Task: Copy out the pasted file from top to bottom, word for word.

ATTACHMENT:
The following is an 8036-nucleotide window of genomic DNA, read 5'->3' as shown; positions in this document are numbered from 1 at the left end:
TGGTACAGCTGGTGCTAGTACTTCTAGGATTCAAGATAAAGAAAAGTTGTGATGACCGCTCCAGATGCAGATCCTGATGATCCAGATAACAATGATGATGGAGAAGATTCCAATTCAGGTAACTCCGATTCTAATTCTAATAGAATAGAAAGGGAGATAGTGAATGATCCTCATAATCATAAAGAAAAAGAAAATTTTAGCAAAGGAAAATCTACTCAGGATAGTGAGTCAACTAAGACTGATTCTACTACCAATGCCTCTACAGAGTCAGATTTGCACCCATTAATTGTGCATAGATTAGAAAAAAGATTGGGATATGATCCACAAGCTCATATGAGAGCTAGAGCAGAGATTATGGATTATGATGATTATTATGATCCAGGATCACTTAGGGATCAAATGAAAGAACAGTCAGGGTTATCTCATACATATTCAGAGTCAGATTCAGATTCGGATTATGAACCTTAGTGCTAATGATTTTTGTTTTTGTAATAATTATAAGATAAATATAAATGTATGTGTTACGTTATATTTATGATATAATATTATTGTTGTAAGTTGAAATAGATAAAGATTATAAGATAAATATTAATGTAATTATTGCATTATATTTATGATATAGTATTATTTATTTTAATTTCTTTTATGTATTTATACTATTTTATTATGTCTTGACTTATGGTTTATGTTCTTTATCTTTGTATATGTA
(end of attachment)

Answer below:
The following is an 8036-nucleotide window of genomic DNA, read 5'->3' as shown; positions in this document are numbered from 1 at the left end:
TGGTACAGCTGGTGCTAGTACTTCTAGGATTCAAGATAAAGAAAAGTTGTGATGACCGCTCCAGATGCAGATCCTGATGATCCAGATAACAATGATGATGGAGAAGATTCCAATTCAGGTAACTCCGATTCTAATTCTAATAGAATAGAAAGGGAGATAGTGAATGATCCTCATAATCATAAAGAAAAAGAAAATTTTAGCAAAGGAAAATCTACTCAGGATAGTGAGTCAACTAAGACTGATTCTACTACCAATGCCTCTACAGAGTCAGATTTGCACCCATTAATTGTGCATAGATTAGAAAAAAGATTGGGATATGATCCACAAGCTCATATGAGAGCTAGAGCAGAGATTATGGATTATGATGATTATTATGATCCAGGATCACTTAGGGATCAAATGAAAGAACAGTCAGGGTTATCTCATACATATTCAGAGTCAGATTCAGATTCGGATTATGAACCTTAGTGCTAATGATTTTTGTTTTTGTAATAATTATAAGATAAATATAAATGTATGTGTTACGTTATATTTATGATATAATATTATTGTTGTAAGTTGAAATAGATAAAGATTATAAGATAAATATTAATGTAATTATTGCATTATATTTATGATATAGTATTATTTATTTTAATTTCTTTTATGTATTTATACTATTTTATTATGTCTTGACTTATGGTTTATGTTCTTTATCTTTGTATATGTA